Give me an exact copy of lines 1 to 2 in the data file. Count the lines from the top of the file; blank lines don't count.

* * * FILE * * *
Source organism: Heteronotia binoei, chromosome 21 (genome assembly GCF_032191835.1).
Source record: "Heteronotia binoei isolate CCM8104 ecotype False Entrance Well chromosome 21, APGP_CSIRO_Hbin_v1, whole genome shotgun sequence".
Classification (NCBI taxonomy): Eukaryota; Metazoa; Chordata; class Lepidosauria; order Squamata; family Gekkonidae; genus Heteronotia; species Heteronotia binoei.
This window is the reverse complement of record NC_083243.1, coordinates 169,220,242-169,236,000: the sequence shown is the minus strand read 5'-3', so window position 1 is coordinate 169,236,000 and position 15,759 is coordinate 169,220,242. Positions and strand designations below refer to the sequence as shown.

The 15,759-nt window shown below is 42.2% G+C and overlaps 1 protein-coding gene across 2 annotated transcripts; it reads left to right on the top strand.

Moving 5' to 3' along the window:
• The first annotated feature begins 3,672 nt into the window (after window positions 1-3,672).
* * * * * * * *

Source organism: Heteronotia binoei, chromosome 21 (genome assembly GCF_032191835.1).
Source record: "Heteronotia binoei isolate CCM8104 ecotype False Entrance Well chromosome 21, APGP_CSIRO_Hbin_v1, whole genome shotgun sequence".